The logical and usual defenses you might expect property owners to be able to utilize do not avail against the Oil Spill Act.

For example, as long as the foresee ability and control aspects cited by the Court in Green exist, it won't help landlords who own the contaminated land to say they didn't cause the problem.

Some may conclude that it would be best to prevent the use of such holding tanks by tenants entirely, although, depending upon the historical use of the property, this may not always be practically possible.

Where prohibition is not practicable, leases, post Green, will no doubt need to be crafted to incorporate the principles articulated in Green.

While the provisions in a lease will have no initial bearing on whether a property owner can be found liable as a discharger under the Navigation Law, they can be modified to provide for certain indemnities, making it easier to collect from a tenant, if provisions are carefully written in such a way as to leave that door not only open, but funded as well. For example, depending on the precise circumstances, a lease can provide that an oil spill by a tenant be deemed a nuisance and an automatic violation of the lease. It should also stipulate that costs of cleanup are the tenant's responsibility but allow the Landlord to use self help after notice, and provide that the tenant will indemnify and hold the landlord harmless for any such costs of cleanup.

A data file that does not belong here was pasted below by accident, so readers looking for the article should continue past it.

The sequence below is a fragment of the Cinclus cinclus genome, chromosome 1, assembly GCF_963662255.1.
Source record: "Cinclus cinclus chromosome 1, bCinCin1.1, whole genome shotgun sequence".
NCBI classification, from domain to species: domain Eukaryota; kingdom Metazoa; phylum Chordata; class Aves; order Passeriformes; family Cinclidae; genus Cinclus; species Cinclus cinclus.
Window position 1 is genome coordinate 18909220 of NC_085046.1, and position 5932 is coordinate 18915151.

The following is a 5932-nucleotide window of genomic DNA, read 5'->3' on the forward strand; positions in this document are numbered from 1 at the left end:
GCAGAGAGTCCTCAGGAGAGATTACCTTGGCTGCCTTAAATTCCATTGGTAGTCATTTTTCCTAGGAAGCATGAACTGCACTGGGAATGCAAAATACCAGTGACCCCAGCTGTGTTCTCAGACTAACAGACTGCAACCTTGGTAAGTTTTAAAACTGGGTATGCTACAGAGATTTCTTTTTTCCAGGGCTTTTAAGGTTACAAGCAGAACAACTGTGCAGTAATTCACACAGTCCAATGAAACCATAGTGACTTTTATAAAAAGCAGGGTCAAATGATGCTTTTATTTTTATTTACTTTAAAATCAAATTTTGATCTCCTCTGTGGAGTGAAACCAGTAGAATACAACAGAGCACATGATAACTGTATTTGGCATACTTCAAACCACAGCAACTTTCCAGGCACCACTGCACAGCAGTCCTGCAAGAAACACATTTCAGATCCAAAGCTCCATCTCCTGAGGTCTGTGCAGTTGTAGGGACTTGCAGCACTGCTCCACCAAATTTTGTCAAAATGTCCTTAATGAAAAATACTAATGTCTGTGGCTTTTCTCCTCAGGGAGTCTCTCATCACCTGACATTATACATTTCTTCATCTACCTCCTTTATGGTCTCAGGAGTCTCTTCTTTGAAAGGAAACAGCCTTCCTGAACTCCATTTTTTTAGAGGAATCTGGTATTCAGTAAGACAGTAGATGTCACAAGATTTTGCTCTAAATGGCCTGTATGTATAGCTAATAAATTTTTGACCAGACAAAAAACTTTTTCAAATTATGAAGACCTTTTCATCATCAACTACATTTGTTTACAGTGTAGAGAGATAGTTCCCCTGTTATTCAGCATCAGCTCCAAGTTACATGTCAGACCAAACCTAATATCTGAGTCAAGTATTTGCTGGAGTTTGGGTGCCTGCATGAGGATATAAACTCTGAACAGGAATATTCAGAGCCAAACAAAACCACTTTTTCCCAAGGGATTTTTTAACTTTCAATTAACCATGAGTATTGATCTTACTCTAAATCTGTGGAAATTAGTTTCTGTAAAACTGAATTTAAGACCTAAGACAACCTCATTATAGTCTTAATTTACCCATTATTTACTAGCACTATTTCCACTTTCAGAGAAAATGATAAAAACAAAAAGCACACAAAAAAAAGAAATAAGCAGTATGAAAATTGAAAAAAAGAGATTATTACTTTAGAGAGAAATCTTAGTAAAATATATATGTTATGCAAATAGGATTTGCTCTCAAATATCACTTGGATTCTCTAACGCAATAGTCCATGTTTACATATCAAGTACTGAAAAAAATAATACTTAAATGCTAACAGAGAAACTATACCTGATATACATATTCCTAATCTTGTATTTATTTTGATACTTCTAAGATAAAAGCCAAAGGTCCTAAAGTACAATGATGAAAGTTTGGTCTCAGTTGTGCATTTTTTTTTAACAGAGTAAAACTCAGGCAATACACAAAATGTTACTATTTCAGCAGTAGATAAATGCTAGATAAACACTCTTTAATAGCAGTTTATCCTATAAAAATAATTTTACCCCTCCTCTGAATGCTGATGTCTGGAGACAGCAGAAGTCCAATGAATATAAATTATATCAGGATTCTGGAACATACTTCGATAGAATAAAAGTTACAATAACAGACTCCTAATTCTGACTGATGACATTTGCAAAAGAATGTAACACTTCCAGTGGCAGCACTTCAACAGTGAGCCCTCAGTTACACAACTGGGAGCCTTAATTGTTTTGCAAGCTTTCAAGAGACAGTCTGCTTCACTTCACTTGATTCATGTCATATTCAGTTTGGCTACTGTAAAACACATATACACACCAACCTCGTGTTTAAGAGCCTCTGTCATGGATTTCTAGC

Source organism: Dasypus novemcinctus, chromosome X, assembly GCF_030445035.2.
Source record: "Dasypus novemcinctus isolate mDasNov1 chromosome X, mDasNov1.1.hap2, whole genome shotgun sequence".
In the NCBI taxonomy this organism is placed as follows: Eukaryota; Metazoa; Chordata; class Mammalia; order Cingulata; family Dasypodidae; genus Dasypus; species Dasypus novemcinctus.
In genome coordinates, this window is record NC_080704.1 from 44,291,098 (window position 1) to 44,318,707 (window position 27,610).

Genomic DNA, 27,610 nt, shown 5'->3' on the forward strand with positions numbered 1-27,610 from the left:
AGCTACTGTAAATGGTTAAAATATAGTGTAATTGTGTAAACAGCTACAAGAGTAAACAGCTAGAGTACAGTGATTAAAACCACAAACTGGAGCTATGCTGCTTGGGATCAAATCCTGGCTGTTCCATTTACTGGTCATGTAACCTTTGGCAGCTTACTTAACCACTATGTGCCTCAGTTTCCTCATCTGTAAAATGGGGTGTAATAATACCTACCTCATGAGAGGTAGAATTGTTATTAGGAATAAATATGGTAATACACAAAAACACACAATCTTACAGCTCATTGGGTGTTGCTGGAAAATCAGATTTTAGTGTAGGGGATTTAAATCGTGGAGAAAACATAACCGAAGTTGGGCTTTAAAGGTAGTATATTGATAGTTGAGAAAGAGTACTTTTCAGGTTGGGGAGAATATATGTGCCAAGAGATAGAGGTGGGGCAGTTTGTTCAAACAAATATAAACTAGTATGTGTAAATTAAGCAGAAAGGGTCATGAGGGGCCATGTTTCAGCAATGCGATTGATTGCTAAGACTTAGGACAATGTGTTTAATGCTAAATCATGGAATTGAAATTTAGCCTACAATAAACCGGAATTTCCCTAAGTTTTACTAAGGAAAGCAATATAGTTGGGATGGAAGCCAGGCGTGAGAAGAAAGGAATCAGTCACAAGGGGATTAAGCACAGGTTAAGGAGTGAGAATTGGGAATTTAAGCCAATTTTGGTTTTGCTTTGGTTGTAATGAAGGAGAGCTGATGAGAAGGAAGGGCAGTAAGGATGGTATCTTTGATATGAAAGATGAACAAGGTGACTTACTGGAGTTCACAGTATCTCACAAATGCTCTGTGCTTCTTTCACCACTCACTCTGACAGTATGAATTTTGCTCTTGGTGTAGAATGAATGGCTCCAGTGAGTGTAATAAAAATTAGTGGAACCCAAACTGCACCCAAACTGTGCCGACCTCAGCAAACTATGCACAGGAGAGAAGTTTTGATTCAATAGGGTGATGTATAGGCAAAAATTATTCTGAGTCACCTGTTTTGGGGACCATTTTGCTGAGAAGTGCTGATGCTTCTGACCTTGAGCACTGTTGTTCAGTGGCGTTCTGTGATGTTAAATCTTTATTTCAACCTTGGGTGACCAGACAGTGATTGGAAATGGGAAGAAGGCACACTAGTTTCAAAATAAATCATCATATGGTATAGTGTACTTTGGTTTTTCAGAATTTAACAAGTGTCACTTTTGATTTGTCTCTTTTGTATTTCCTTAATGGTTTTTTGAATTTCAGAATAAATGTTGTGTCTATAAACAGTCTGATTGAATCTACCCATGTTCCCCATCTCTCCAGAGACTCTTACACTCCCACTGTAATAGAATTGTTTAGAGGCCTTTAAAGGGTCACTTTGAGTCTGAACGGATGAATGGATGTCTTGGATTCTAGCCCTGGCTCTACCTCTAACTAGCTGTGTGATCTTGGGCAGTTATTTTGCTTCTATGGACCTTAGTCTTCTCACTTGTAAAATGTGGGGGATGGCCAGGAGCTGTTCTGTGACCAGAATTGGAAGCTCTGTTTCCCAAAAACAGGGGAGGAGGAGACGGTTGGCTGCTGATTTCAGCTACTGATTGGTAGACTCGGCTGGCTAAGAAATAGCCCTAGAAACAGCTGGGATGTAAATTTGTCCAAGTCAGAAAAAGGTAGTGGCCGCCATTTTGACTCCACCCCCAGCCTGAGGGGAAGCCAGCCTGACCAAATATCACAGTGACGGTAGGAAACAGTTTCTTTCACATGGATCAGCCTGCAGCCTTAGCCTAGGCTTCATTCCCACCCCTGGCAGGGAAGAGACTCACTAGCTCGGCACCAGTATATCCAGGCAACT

Additionally, it should permit the landlord access to inspect tanks regularly and can require the tenant to immediately remove any tank discovered to be leaking tank at the tenant’s sole expense.

The lease should further make it clear that any costs incurred by the landlord for cleanup costs will be recoverable from the tenant as additional rent.

Most importantly, the lease should require that tenants procure suitable insurance, being careful to avoid the customary pollution exclusion, in amount deemed prudent to the landlord, subject to increase over time, in accordance with marketplace evaluations of the risk. As with other insurance, the Landlord must be named as an additional insured and be given adequate advance notice of any modification or cancellation of the policy. This insurance is, of course, in addition to any environmental liability insurance that the Landlord may, itself, wish to carry.

If you are already in the middle of a lease, all is not lost, by the way: you do have a common law right to sue a tenant for nuisance, but on renewal, or with a new tenant, a well-written lease can do a great deal to bolster your position and enhance your likelihood of prevailing in any dispute.  So, before you renew any lease, speak to your attorney about how the Navigation Law applies to your situation, particularly with respect to this new case.

The Green case has greatly clarified the law with respect to landlords, tenants and liability for oil spills under the Oil Spill Act. If owners take steps immediately to respond to the direction the court has provided, they may more effectively plan to reduce or eliminate any financial liability from an oil spill or leak, even if it is not possible to totally prevent them from taking place.

Copyright © Jay Hollander, 1998. All Rights Reserved.